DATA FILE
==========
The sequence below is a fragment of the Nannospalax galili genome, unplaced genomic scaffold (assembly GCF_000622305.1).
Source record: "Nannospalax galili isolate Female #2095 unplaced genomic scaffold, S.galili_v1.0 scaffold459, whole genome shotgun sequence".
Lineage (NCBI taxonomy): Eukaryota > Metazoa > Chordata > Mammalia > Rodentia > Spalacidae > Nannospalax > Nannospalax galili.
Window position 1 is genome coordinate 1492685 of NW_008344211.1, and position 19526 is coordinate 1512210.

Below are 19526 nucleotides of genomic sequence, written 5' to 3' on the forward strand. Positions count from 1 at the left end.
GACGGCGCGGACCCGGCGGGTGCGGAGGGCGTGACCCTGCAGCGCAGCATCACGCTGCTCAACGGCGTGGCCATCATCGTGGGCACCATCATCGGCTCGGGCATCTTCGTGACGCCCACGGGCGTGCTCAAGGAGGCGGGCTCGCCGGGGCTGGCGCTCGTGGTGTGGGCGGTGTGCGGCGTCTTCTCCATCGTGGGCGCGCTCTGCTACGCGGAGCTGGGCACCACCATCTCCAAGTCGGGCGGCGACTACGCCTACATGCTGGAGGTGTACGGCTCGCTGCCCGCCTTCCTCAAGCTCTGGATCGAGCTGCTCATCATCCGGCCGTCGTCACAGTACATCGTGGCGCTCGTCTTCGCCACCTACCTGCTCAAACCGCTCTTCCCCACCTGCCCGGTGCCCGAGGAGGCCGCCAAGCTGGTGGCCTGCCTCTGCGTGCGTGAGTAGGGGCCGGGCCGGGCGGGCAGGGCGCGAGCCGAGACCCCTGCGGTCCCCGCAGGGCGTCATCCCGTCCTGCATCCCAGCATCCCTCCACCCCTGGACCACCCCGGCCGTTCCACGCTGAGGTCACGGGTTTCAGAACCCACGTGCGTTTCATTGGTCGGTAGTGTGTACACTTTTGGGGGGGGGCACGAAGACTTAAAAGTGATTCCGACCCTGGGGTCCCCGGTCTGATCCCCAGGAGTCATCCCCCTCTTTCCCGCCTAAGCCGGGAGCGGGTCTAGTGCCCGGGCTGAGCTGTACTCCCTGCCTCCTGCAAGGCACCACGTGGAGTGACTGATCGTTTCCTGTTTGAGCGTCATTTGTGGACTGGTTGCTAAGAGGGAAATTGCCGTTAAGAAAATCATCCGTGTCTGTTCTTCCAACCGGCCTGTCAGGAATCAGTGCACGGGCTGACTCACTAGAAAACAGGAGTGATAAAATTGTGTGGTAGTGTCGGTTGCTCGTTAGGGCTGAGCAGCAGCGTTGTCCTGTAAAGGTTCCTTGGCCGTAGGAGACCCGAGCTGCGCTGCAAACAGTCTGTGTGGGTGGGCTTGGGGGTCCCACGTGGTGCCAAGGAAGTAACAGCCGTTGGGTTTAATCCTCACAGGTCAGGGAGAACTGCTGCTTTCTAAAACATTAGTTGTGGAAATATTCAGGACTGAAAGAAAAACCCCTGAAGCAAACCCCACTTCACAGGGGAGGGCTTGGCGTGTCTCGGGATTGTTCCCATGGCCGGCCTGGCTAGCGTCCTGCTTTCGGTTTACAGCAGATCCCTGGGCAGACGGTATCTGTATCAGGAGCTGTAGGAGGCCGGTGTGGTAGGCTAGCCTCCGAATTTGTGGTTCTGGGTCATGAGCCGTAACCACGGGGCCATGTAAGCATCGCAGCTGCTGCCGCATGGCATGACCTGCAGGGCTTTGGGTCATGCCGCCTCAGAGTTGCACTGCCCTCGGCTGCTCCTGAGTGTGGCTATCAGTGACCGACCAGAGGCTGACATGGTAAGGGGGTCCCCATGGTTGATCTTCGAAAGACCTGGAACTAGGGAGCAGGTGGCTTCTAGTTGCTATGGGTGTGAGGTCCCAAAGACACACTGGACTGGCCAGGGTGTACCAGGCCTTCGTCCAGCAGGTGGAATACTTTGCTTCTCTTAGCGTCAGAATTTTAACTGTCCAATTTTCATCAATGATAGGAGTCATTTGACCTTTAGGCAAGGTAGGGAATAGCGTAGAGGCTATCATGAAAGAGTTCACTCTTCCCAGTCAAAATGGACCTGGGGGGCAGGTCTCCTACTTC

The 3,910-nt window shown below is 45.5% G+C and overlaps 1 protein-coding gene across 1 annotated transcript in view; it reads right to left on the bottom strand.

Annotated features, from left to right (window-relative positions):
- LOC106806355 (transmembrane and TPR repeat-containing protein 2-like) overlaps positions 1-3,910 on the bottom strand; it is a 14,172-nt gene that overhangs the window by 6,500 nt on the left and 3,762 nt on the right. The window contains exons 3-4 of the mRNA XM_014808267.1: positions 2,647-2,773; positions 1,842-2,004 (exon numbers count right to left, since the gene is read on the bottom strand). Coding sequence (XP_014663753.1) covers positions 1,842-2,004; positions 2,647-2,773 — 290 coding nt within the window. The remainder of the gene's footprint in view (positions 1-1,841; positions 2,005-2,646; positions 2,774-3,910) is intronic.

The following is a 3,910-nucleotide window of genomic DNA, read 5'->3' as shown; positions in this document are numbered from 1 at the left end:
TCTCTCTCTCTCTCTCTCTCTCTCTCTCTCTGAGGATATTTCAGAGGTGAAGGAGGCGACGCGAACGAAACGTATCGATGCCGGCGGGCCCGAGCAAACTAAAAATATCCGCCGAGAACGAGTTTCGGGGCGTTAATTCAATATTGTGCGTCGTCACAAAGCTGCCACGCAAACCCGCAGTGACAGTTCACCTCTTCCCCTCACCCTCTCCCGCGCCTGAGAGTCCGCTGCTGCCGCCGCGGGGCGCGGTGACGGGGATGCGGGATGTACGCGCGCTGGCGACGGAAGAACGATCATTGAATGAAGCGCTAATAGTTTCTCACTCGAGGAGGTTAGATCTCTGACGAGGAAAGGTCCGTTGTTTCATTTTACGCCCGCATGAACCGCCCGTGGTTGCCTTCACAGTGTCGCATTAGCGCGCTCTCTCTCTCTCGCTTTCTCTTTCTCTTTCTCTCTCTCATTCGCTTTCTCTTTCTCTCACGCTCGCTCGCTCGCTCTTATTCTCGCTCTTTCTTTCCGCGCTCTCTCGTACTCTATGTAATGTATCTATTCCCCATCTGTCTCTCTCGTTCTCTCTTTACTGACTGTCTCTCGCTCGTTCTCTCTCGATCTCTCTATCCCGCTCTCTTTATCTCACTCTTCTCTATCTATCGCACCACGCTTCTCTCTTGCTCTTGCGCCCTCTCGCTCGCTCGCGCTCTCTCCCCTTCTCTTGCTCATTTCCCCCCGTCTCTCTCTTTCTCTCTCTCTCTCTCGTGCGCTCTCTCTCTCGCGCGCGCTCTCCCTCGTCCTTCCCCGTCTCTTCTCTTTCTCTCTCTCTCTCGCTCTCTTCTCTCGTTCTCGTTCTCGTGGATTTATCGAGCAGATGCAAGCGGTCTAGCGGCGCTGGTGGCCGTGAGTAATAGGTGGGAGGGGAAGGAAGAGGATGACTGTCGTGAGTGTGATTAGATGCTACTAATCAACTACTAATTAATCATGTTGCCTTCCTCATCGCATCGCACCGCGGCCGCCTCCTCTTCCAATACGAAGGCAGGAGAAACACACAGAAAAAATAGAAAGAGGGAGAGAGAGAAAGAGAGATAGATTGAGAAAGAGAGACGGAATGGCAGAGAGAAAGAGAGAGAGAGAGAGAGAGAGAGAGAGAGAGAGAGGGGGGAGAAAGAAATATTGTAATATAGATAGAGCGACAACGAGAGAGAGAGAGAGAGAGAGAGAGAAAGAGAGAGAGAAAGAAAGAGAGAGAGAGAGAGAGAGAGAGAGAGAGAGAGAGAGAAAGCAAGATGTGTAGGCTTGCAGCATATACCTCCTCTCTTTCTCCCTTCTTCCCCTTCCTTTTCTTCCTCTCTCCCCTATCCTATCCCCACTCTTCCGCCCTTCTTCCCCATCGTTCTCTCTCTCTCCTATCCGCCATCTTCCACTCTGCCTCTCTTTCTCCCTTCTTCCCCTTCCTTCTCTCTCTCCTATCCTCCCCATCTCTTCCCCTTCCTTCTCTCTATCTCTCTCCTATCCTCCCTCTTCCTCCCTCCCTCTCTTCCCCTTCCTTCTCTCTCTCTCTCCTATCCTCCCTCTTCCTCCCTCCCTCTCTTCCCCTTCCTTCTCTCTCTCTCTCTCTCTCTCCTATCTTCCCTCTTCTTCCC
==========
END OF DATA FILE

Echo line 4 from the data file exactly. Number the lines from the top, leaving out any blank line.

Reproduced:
Window position 1 is genome coordinate 1492685 of NW_008344211.1, and position 19526 is coordinate 1512210.